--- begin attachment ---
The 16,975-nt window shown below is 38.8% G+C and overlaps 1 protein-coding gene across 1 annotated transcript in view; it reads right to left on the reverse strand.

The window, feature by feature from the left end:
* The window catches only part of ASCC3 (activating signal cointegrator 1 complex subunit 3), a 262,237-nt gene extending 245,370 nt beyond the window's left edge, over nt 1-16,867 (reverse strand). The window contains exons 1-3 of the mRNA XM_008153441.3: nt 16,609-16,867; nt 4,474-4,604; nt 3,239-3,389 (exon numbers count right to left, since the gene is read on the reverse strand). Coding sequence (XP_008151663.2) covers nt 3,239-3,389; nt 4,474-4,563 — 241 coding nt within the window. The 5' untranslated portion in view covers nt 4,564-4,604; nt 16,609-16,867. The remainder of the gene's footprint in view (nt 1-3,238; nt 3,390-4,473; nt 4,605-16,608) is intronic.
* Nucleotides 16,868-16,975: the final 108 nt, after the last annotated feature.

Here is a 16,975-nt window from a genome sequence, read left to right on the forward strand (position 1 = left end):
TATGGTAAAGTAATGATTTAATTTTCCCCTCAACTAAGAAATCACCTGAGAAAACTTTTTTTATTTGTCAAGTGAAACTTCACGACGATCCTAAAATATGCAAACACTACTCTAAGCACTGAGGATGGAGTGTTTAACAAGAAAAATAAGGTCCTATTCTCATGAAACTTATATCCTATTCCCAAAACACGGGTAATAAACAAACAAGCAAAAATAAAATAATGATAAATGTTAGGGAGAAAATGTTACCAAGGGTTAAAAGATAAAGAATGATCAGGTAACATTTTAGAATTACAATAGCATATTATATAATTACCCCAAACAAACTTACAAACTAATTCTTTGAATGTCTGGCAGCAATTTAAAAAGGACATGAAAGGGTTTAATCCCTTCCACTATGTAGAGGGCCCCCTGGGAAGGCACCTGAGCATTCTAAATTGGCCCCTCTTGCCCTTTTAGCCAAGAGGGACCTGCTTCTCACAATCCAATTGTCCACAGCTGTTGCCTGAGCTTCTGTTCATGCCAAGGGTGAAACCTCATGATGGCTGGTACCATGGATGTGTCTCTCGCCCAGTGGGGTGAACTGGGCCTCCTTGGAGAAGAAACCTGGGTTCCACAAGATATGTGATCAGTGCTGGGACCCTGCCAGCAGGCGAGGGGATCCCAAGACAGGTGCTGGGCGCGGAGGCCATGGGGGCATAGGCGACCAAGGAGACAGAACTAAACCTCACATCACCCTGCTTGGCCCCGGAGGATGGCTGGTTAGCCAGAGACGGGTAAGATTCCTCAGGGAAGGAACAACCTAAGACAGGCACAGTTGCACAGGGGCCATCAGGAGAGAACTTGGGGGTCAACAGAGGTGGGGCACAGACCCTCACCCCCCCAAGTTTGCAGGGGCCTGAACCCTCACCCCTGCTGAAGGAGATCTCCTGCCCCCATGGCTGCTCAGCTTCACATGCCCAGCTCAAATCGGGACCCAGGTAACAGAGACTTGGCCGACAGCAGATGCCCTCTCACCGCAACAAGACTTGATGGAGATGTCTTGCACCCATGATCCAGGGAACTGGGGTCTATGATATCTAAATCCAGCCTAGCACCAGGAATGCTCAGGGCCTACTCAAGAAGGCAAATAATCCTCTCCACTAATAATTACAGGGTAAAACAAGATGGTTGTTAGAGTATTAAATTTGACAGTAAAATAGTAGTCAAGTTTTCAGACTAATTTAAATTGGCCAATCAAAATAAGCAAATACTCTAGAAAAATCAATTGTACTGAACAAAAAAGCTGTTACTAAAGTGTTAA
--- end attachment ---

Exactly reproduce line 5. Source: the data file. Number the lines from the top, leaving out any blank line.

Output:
Here is a 16,975-nt window from a genome sequence, read left to right on the forward strand (position 1 = left end):